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Shred Academy - Free Guitar Lesson by Mario Gorito


 
 

 

Circle of Fifths

By Mario Gorito

 

Hey everyone! Here is a lesson on major scales and the circle of fifths! I hope you enjoy it!

Objective: To learn and memorize the 12 major scales, the circle of fifths, and how they connect together.

A great way to learn and memorize our major scales is through the circle of fifths. What exactly is the circle of fifths?

Here it is:                                                C
                                                        F          G
                                                    Bb                D
                                                  Eb                    A
                                                    Ab                E
                                                       Db/C#      B
                                                            Gb/F#

So, what does this circle mean?
- The circle of fifths has many purposes, but for now, we will start using it as a way to memorize our major scales.

As you can tell, the top of the circle starts on a C note, and clockwise, it goes up in intervals of perfect fifths. However, counter-clockwise, it goes down in intervals of perfect fifths.

Cool, now that we have that down, we can begin to learn the notes on our major scale in a simpler manner. One way of finding our major scales is by the order of whole and half steps that make them up.

Major scales are made up of this order of steps:
- whole, whole, half, whole, whole, whole, half.

An example would be the C major scale: C, D, E, F, G, A, B.
Another example just for fun would be the Eb major scale: Eb, F, G, Ab, Bb, C, D.

If you analyze both scales, you will realize that they are both made up of that order of steps, w,w,h,w,w,w,h.

-- However, a very easy way to remember these scales to the core is by using the circle of fifths, and here’s what I mean by that.

By memorizing the circle of fifths, we will know exactly how many sharps (#) or flats (b) each major scale has. Every time we go up (clockwise) the circle of fifths, we add a sharp to the scale, and every time we go down (counter clockwise) the circle of fifths, we add a flat to the scale. With that information, now we only need to memorize which sharps and flats to add to the next scale.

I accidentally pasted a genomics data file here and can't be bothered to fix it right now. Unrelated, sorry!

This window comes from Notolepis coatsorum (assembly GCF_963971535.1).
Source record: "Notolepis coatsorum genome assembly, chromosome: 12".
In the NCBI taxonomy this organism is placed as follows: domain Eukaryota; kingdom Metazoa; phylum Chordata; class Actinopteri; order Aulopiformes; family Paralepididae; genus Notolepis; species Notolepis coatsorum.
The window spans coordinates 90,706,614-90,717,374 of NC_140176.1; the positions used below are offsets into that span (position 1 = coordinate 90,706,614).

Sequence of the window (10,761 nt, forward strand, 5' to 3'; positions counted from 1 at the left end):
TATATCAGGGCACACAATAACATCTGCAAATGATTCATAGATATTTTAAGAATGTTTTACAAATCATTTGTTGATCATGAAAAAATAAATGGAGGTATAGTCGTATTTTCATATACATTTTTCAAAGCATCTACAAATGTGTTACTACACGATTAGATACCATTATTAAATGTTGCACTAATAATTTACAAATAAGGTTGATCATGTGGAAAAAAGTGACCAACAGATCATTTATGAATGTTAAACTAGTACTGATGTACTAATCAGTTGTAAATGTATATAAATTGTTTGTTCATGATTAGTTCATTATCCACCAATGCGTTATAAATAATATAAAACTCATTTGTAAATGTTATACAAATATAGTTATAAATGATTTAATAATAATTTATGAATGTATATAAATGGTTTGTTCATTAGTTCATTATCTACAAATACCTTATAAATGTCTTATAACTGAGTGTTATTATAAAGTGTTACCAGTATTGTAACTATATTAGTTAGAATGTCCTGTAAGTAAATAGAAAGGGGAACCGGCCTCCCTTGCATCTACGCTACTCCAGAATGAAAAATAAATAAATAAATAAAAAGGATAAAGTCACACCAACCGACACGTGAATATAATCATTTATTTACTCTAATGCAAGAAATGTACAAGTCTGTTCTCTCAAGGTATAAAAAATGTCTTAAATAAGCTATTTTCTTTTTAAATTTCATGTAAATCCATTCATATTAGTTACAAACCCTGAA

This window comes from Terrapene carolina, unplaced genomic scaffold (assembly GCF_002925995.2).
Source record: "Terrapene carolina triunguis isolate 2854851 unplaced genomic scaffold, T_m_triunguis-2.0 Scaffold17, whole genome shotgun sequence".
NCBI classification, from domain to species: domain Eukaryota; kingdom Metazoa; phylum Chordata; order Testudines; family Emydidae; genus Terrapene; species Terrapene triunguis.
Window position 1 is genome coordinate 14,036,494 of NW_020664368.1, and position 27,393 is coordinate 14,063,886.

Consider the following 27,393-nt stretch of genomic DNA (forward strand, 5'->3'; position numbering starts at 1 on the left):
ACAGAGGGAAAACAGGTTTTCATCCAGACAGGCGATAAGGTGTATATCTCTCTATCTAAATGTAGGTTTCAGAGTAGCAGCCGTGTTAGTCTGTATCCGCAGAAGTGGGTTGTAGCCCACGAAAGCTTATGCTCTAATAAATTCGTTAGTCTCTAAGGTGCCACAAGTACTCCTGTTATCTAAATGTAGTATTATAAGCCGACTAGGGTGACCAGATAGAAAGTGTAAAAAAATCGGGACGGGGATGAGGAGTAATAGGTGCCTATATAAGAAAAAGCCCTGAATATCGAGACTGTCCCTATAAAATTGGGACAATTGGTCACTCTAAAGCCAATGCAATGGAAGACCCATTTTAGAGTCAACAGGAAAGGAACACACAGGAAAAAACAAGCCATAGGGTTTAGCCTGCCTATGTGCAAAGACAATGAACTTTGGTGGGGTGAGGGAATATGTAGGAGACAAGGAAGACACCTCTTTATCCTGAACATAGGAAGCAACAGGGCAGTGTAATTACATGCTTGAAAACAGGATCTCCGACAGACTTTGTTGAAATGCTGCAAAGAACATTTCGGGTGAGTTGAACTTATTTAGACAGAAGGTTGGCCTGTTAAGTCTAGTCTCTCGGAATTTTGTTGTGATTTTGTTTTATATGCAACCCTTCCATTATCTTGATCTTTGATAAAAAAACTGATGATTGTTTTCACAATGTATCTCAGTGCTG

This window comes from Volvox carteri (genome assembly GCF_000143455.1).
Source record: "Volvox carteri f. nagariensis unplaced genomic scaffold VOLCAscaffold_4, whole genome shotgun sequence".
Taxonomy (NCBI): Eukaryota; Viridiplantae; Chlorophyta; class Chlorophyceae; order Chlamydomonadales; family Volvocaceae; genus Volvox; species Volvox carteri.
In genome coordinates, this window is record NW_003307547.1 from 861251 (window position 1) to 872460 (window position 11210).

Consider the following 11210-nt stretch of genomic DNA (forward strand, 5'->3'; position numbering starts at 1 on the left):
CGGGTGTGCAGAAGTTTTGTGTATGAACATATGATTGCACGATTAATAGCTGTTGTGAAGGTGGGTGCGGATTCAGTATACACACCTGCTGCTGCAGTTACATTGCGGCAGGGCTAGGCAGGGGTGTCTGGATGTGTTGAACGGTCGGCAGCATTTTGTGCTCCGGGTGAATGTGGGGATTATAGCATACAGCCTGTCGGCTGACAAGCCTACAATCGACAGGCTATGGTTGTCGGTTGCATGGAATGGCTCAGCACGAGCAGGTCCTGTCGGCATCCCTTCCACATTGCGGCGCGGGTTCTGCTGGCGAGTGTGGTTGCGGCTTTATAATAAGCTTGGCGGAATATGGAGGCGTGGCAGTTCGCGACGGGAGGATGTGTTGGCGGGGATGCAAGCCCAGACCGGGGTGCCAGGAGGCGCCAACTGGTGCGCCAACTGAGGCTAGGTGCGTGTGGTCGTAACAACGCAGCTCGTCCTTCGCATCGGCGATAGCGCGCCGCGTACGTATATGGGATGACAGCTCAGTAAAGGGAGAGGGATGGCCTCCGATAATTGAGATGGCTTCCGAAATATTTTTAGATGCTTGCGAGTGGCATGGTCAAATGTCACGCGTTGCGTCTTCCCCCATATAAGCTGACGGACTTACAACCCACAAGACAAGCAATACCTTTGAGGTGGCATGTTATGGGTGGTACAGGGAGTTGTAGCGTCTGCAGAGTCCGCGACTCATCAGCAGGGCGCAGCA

Ok, enough talk, let’s start to dissect this thing.


Let’s go up the circle of fifths until we reach C#, which should give us 7 sharps.

C (No Sharps) C, D, E, F, G, A, B.
G (1 Sharp) G, A, B, C, D, E, F#.
D (2 Sharps) D, E, F#, G, A, B, C#.
A (3 Sharps) A, B, C#, D, E, F#, G#.
E (4 Sharps) E, F#, G#, A, B, C#, D#.
B (5 Sharps) B, C#, D#, E, F#, G#, A#.
F# (6 Sharps) F#, G#, A#, B, C#, D#, E#.
C# (7 Sharps) C#, D#, E#, F#, G#, A#, B#.

See the pattern?

Ok, now let’s do the same thing, except now we’ll go down the circle of fifths until we reach Cb, or (B), which will give us 7 flats.

C (No Flats) C, D, E, F, G, A, B.
F (1 Flat) F, G, A, Bb, C, D, E.
Bb (2 Flats) Bb, C, D, Eb, F, G, A.
Eb (3 Flats) Eb, F, G, Ab, Bb, C, D.
Ab (4 Flats) Ab, Bb, C, Db, Eb, F, G.
Db (5 Flats) Db, Eb, F, Gb, Ab, Bb, C.
Gb (6 Flats) Gb, Ab, Bb, Cb, Db, Eb, F.
Cb (7 Flats) Cb, Db, Eb, Fb, Gb, Ab, Bb.

Awesome! Now we have all our major scales in all 12 keys!

Now, let’s not be discouraged by the sharps and flats on each scale that we need to memorize. If we take a closer look at those scales, we’ll find out that we only need to memorize patterns. And of course, the more we practice thinking of these patterns, the easier it will be to identify every major scale that you want, within seconds.

The sharps are added to each scale in this order:

- F#, C#, G#, D#, A#, E#, B#.

The flats are added to each scale in this order:

- Bb, Eb, Ab, Db, Gb, Cb, Fb.

Now, we should figure out the pattern of the order, and we are good to go!

Hope you enjoyed and found this information useful!

Mario

 


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